I again thank Miss Laura Riding for her careful reading of the manuscript and her many suggestions on points of literary congruity; and Aircraftman T. E. Shaw for reading the proofs. Miss Jocelyn Toynbee, Lecturer in Classical History at Newnham College, Cambridge, has also given me help for which I am most grateful; and I must acknowledge my indebtedness to Signor Arnaldo Momigliano’s monograph on Claudius recently published in translation by the Oxford University Press.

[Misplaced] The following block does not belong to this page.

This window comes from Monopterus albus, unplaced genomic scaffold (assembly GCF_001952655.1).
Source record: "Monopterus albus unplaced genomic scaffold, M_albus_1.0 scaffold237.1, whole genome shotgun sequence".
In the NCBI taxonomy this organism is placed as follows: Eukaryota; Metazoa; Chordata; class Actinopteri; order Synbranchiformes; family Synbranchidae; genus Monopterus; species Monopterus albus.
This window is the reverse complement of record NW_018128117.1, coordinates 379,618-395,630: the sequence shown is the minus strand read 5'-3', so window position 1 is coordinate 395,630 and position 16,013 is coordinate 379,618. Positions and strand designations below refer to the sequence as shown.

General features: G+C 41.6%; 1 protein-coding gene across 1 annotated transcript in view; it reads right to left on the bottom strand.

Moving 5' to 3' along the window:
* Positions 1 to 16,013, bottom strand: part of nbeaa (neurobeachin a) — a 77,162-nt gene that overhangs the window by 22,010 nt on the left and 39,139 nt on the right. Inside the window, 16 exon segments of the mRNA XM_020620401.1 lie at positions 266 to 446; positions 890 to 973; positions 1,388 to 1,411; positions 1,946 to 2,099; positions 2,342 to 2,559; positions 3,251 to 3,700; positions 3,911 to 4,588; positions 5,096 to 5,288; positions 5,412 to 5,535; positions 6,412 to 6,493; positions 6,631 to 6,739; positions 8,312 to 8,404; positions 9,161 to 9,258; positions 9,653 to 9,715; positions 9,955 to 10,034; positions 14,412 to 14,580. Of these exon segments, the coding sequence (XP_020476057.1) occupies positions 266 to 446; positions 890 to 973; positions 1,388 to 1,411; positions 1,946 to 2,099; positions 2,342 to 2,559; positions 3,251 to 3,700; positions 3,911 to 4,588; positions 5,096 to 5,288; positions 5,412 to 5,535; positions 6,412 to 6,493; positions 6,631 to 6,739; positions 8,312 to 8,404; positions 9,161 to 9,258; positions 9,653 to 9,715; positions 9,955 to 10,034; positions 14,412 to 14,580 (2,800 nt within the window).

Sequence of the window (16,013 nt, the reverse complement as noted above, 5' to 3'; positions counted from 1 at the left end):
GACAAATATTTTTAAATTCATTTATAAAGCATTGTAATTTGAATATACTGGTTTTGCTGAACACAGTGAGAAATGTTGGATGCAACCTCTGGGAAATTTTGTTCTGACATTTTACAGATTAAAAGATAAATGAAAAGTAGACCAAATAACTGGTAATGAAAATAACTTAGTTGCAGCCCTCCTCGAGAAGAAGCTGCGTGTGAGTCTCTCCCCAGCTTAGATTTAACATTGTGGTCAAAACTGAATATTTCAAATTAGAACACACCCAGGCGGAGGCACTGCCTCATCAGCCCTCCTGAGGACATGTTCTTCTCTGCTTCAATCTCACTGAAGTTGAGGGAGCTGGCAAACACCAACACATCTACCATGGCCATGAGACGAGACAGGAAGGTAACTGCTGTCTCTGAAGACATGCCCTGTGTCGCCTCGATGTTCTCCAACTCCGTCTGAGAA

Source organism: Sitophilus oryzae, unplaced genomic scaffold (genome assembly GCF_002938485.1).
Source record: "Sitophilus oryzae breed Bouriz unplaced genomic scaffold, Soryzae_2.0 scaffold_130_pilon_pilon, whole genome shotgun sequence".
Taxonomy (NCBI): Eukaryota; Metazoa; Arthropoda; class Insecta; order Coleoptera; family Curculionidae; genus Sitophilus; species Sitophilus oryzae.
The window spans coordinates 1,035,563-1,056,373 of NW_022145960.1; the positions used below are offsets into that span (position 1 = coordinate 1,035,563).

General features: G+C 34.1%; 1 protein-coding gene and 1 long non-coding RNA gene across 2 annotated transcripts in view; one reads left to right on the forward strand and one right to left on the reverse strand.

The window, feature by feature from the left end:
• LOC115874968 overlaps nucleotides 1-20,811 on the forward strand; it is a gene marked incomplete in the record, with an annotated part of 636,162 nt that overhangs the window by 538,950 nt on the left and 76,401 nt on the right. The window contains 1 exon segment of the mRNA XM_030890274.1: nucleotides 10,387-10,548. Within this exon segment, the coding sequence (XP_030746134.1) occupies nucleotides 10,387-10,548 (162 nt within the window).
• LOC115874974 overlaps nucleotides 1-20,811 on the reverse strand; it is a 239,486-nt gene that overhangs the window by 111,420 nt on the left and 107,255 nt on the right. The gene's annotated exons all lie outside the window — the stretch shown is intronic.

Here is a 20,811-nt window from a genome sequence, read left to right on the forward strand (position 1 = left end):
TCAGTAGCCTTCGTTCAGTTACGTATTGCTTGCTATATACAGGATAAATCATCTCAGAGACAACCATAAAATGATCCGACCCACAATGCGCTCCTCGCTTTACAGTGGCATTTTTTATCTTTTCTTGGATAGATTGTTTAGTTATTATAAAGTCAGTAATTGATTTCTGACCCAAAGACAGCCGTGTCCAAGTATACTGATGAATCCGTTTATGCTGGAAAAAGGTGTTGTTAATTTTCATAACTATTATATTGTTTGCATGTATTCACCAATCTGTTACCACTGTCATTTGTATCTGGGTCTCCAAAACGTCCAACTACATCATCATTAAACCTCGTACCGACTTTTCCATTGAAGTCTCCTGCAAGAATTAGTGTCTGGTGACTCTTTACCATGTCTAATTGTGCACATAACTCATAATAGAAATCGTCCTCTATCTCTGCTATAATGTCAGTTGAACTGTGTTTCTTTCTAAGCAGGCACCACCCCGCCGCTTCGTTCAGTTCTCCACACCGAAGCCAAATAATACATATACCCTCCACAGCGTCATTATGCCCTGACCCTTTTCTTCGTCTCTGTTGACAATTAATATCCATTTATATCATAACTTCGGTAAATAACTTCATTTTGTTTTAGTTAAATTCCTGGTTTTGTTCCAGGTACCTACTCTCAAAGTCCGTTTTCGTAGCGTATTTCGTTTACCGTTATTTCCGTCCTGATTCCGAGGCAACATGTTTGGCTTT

Two years have gone by since I finished writing the long story of how I, Tiberius Claudius Drusus Nero Germanicus, the cripple, the stammerer, the fool of the family, whom none of his ambitious and bloody-minded relatives considered worth the trouble of executing, poisoning, forcing to suicide, banishing to a desert island or starving to death – which was how they one by one got rid of each other – how I survived them all, even my insane nephew Gaius Caligula, and was one day unexpectedly acclaimed Emperor by the corporals and sergeants of the Palace Guard. I ended the story at this dramatic point; which A.D. 41 was a most injudicious thing for a professional historian like myself to do. A historian has no business to break off at a moment of suspense. I should by rights have carried the story at least one stage farther. I should have told what the rest of the Army thought of the Palace Guard’s most unconstitutional act, and what the Senate thought, and how they felt about accepting so unpromising a sovereign as myself, and whether bloodshed ensued, and what were the fates of Cassius Chaerea, Aquila, The Tiger – all officers of the Guard – and Vinicius, who was my niece’s husband, and Caligula’s other assassins. But, no, the last thing I wrote about was the very irrelevant train of thought that passed through my mind as I was being cheered round and round the Palace Court, seated uncomfortably on the shoulders of two Guards corporals, with Caligula’s golden oak-chaplet set crooked on my head.